Game-changing national policy on car parking requirements

Game-changing national policy on car parking requirements

Big changes affecting urban development came into force on 20 August with the Government’s new National Policy Statement on Urban Development.

Bryce Powell, a Senior Planner in our Auckland Airport office, discusses what this means for local authorities and in particular the new provision around car park limits.

Over the next two years, local authorities will be busy making changes to district plans to give effect to the new National Policy Statement – Urban Development (NPS-UD)

Many of the eight objectives and 11 policies contained in the NPS-UD are to ensure that cities grow ‘up and out’ and recognise the national significance of having well-functioning urban environments with sufficient development capacity.

Carpark changes
One of the biggest changes and a main talking point currently, is Policy 11, which directs urban authorities to remove minimum car parking requirements from district plans. Instead, it leaves it up to the property owner to determine how many car parks are needed for the activity or to meet their market. This hands-off approach is a huge change in land-use policy for many local authorities.

Previously, under district plans, maximum car parking ratios were broad in application and at times did not match the real-life needs of an activity. For example, it was common to apply the same car parking ratio to all industrial activities based on the floor area. A mechanics workshop may have required the same number of parking spaces as a data centre, which might have a very low demand for car parks.

This has meant that developers have had to provide car parking to meet the minimum number required by Council, regardless of whether they needed the space. A resource consent application to reduce the number of carparks provided little value and was merely an administrative requirement in those situations.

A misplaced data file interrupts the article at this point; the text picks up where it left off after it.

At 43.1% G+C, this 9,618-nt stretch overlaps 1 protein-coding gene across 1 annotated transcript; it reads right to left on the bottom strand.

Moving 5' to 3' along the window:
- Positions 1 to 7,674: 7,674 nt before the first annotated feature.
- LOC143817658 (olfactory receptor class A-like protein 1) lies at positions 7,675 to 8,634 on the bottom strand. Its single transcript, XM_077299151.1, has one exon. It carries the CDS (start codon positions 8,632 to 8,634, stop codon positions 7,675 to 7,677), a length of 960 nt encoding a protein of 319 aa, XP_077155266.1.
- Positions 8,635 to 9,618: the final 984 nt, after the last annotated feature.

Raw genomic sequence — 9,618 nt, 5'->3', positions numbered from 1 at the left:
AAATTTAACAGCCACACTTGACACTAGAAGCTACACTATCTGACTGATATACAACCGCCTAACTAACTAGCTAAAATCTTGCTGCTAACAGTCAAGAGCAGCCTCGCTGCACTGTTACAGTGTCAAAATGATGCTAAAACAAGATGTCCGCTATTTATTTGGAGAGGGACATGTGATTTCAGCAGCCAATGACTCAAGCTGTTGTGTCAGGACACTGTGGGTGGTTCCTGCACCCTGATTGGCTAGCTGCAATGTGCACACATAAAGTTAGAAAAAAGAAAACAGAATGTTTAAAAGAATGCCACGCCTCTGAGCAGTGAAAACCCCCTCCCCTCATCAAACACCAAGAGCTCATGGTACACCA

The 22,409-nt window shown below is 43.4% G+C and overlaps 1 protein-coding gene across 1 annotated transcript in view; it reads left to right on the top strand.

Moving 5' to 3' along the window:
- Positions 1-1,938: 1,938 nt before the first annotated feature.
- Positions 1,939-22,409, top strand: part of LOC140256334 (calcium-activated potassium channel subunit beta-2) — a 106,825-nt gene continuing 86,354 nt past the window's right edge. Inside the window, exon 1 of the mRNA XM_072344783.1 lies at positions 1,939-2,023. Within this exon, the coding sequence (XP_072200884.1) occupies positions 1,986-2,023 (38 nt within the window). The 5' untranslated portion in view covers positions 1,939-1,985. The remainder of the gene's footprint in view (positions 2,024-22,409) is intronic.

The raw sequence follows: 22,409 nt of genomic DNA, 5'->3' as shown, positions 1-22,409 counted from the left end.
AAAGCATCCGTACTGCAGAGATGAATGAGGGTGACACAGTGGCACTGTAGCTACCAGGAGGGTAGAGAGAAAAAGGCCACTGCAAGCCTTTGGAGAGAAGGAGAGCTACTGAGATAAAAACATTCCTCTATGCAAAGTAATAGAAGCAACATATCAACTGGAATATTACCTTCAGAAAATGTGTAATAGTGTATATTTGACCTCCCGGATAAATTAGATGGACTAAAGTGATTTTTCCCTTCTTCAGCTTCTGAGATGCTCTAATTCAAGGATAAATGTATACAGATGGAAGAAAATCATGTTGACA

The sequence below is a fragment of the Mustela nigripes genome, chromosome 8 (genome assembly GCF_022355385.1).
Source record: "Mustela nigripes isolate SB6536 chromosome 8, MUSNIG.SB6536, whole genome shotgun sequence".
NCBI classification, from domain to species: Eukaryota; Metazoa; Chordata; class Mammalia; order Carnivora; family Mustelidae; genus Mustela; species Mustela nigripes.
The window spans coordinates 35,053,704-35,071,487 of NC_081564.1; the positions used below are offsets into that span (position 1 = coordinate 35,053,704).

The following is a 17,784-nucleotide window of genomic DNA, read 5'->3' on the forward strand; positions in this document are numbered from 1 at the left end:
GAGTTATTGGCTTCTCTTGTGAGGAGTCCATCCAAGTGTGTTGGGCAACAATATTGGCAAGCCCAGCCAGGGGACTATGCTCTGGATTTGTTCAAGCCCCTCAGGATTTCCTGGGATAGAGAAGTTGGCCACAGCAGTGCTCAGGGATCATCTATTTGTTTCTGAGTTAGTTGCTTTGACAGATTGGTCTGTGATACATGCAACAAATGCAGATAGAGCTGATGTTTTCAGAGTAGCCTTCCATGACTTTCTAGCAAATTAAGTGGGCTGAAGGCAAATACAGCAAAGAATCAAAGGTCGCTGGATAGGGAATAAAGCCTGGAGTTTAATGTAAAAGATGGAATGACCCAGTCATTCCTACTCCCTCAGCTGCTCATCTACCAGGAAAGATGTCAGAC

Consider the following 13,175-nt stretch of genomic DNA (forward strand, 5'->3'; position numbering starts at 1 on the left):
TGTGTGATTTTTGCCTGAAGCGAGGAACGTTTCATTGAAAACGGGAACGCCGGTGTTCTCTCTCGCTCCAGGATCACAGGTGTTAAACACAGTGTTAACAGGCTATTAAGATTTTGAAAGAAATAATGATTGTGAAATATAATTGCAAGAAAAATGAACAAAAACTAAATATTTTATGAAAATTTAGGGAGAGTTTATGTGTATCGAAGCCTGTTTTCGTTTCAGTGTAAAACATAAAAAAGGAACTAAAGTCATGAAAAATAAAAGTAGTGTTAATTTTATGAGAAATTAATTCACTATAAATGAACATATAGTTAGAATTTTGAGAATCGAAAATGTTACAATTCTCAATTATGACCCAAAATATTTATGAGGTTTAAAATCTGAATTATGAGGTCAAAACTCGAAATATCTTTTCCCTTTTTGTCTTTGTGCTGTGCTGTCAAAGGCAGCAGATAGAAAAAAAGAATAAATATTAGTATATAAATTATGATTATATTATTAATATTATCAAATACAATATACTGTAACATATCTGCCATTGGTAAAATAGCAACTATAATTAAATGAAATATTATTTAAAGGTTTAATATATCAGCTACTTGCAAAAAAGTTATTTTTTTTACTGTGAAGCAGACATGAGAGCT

The new NPS-UD policy recognises the significant economic and opportunity cost of providing car parks.

The cost of providing car parks is significant if we think of the price of land in densely populated urban areas, and the construction cost of providing basement parking spaces.

The removal of minimum parking requirements should result in improved development economics for intensive housing developments and more affordable housing units as a result.

In Summary
The NPS-UD provides national direction for the development of our largest urban areas.

Motor vehicles have shaped land use patterns since the 1950s. Policy 11 will support more intensive land use development with less of a car focus. This is a significant change which should in turn, and over time, underpin improved public transport patronage and viability.

The cost of providing car parking spaces is likely to be socialised. This meaning car owners may become reliant on public carparks where no spaces are in private ownership. Councils will therefore need to consider parking management strategies, including how they provide and manage publicly owned carparks.

It remains to be seen how this new policy will be received in the community, especially where there is an expectation that street parking should be abundant and convenient to businesses and homeowners in urban areas. Watch this space.

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